Talking to My Daughter about the Refugee Crisis
While the resurgent displays of outright xenophobia, racism, and misogyny in our political discourse have been profoundly distressing for me, they have also put me in closer touch with my Jewish identity. Of course, this also means coming to terms with the prejudice that has exerted such a powerful force on the Jewish experience.
Although my daughter is far too young to understand the current migrant crisis or engage with how it relates to Jewish history, my wife and I have an obligation to impress upon her our moral duty as Jews to support immigrants and to instill in her the natural kinship she ought to feel for oppressed peoples all over the world. For us, anti-immigrant politics are antithetical to the spirit and values of Judaism.
We will teach her that, like today’s migrants coming to the U.S. from Central America, her own ancestors sought refuge in this country from poverty and violence. Fleeing from the segregation, discrimination, and persecution that defined life in the shtetls (small villages) of Eastern Europe, they and more than 2.5 million Jews between 1881 and 1914 left behind everything they knew to make a better life overseas.
We will teach her stories like that of the SS St. Louis, whose Jewish passengers fleeing Nazi persecution in Europe were denied entry to the U.S. in 1939, on the eve of the Holocaust – a grim reminder of the grave human consequences of xenophobia.
Yet we will also teach her how these experiences were crucial in forging the commitment to egalitarianism and social justice that defines our Judaism.
We will teach her the story of groups like the Hebrew Immigrant Aid Society, which started out assisting Jewish refugees fleeing the pogroms of Eastern Europe in the 19th century and evolved into an organization committed to supporting all refugees, both Jewish and non-Jewish.
We will teach her how Reform clergy are leading the charge against nativism – establishing sanctuary congregations to protect those facing the threat of deportation, organizing protests in defiance of the administration’s Muslim ban, and coordinating efforts to protect undocumented people.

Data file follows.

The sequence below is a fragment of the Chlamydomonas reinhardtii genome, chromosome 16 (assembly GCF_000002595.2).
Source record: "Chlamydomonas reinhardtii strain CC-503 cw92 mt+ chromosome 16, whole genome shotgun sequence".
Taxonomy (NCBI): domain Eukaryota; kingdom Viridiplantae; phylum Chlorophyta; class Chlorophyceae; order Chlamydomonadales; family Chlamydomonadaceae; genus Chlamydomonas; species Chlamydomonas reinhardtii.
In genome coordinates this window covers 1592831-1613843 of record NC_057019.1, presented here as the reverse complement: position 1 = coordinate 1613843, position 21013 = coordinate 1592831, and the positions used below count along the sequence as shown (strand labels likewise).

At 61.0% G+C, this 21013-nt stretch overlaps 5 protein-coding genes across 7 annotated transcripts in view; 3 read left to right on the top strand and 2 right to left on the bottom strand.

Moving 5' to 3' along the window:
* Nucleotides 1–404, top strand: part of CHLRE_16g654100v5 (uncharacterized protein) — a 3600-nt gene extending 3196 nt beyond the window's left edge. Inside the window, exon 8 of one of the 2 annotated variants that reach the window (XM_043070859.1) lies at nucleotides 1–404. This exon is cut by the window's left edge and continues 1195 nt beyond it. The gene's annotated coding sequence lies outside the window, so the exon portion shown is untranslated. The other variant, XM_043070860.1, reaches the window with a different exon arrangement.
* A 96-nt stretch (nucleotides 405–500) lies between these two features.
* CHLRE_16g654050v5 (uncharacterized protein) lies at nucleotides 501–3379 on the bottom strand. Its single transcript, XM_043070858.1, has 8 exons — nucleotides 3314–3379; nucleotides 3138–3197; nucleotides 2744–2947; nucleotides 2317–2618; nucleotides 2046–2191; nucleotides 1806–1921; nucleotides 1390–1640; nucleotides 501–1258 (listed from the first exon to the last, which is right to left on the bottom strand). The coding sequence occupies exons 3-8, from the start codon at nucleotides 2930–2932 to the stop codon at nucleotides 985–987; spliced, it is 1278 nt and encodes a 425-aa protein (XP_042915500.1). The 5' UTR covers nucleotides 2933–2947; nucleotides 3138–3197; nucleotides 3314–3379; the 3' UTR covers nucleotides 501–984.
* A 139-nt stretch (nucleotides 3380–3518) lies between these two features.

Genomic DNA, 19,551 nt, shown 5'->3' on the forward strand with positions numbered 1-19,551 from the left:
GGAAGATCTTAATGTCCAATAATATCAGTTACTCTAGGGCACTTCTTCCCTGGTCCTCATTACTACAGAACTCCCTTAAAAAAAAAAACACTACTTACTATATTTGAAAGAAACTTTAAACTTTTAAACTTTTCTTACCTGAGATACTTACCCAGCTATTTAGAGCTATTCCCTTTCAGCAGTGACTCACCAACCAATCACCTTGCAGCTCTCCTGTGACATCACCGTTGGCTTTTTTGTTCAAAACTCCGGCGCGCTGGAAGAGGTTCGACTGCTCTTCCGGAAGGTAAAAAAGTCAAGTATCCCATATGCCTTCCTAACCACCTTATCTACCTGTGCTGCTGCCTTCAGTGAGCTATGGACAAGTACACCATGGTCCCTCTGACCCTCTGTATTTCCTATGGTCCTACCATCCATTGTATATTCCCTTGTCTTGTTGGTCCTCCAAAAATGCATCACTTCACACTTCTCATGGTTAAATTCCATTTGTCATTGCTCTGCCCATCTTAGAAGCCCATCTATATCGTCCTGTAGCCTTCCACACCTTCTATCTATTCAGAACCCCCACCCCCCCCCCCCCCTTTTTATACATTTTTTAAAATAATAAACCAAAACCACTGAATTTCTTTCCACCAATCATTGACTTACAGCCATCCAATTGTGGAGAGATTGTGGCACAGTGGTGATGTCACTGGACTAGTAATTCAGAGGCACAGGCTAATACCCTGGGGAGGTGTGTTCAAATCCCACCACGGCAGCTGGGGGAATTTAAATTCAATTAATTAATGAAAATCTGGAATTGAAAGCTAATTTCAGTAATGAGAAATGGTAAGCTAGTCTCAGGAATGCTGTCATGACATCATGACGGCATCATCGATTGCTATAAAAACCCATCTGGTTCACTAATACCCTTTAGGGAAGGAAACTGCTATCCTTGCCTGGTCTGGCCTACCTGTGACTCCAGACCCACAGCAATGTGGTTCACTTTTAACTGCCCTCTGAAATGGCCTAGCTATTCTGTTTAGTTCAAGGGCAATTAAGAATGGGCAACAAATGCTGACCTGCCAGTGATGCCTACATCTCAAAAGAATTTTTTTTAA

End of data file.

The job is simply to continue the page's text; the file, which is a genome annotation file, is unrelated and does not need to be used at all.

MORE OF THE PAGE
We will teach her how the Religious Action Center of Reform Judaism (the RAC) has put immigration justice front and center by fighting for progressive policy changes to our immigration system and working with the undocumented community to provide material, financial, and legal support.
As she grows up in Reform Judaism, we hope she will get involved in NFTY: The Reform Jewish Youth Movement and take to heart its mission of youth-centered social activism – whether it’s working with refugees from Syria and Jordan through Mitzvah Corps, lobbying for change in Washington, D.C., working with LGBTQ youth in Israel through Beit Dror, or pursuing any of the countless other opportunities she will have to practice and live tikkun olam (repair of our world).
Most of all, we will teach her the words of Elie Wiesel: “Never be silent whenever and wherever human beings endure suffering and humiliation. We must take sides. Neutrality helps the oppressor, never the victim. Silence encourages the tormentor, never the tormented.”